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The Influence of the Calculating Mind in the Generation of Creative Ideas & Impulses


Hello friends!


Here's another excerpt from my upcoming book, "Soulforce Arts: The Vital Role of Musicians & Other Artists in a World That's Lost Its Mind." It's from Chapter 1, which is on the "separation-thinking" that pervades our entire society, and which is responsible for many of the ills we see in the arts. Enjoy!


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Joseph


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The Influence of the Calculating Mind in the Generation of Creative Ideas & Impulses

“A defining element of the modern predicament is a degree of hyper-consciousness that inhibits our ability to tap into embodied skills and intuitive wisdom.”

Iain McGilchrist, The Matter With Things


Disconnection from Soul impedes the generation of genuinely creative ideas and impulses, and this leads to dissatisfying artistic results. Soul is the source of genuine creativity, and when connection to this source becomes weak–as has happened among many in our society–artists must resort to other means of generating their ideas. In Soul’s absence, the calculating mind comes to the fore. The calculating mind is the aspect of your mind that focuses on just one thing at a time and is good at following rules. And while it has an essential function in everyone’s life, the calculating mind is a poor substitute for Soul in the creative process.


This becomes obvious when you understand their differences. Soul is flexible and spontaneous, and the calculating mind tends to be rigid and stereotyped. Soul has the ability to make distant connections, whereas the calculating mind has a more limited scope. Soul has a willingness to respond to changing circumstances, and can work with information that is implicit and ambiguous, whereas the calculating mind likes things to be explicit and to go according to plan. Soul is more metaphorical and symbolic, whereas the calculating mind is more literal and concrete. The results of Soul’s activities arrive whole, unbiddened, and are the result of imaginative leaps, but the calculating mind arrives at its results after a linear series of predetermined steps. While the calculating mind can be helpful at certain later stages of the creative process, such as translating a creative idea into a particular format, overall it tends to repress creativity, especially in the early generative stages where more permissiveness is needed.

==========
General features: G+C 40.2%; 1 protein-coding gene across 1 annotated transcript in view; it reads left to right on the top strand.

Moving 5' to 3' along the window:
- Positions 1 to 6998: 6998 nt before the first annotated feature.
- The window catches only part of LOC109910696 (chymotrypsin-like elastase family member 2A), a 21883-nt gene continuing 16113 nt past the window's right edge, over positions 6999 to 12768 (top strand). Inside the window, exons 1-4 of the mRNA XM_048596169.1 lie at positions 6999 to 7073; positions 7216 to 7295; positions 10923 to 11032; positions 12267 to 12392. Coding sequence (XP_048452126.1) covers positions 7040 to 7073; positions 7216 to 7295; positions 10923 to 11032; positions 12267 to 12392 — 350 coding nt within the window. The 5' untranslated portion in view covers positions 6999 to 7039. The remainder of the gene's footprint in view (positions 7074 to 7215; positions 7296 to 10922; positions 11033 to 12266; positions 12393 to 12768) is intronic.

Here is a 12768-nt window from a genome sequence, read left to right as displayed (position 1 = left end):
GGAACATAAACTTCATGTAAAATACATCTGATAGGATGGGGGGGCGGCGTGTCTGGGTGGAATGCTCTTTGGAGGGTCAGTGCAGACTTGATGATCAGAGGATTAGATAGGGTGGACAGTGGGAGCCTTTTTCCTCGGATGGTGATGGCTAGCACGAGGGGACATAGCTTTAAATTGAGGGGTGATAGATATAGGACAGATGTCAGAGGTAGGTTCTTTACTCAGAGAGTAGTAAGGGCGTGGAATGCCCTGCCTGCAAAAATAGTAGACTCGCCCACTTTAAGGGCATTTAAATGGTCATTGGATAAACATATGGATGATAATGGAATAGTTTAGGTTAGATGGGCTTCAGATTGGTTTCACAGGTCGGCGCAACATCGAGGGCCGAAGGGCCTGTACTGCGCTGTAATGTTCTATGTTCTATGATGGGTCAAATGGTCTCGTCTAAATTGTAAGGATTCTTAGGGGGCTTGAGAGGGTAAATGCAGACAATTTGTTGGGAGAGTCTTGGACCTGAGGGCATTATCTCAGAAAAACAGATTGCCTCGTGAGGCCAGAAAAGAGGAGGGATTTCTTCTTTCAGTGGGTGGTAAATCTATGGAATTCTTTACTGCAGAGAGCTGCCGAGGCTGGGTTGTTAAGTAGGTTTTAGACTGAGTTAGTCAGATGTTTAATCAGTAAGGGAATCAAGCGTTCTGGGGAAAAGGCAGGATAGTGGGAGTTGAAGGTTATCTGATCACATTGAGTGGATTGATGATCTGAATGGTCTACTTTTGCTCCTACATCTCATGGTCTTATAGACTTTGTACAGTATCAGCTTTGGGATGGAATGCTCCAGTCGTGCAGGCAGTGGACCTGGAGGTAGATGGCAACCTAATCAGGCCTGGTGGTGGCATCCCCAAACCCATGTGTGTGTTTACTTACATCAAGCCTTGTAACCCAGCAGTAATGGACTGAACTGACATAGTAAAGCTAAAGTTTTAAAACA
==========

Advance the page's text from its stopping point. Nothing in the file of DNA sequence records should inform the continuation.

What does the calculating mind feel like? Here are some signs that your calculating mind has come to the fore:

  • If you are needlessly rushing

  • If you’re concerned about getting it right, or getting the right answer

  • If you’re trying to tightly control the outcome

  • If you’re focused on only one thing at a time to the exclusion of others

  • If you view your creative ideas a means to an end, e.g. you’re concerned about how your ideas will affect the approval of others, your status within a group, how much money you’ll earn from them, or what grade you think you’ll get

  • If you don’t feel emotionally connected to your creative ideas

  • If you feel like you’re just going through the motions

  • If your body is tight, stiff, or strained

  • If you’re unduly holding your breath

  • If your field of vision is narrow and no longer includes your periphery

  • If the creative process feels effortful or tedious

  • If the attempt to come up with a new idea becomes tinged with anxiety: “Will I get a new idea? Will it be a good one?”

Even though it’s obvious to most artists that the calculating mind is a poor substitute for connection with Soul, it is nonetheless the case that the calculating mind has become predominant in nearly all aspects of the arts, much to their detriment.


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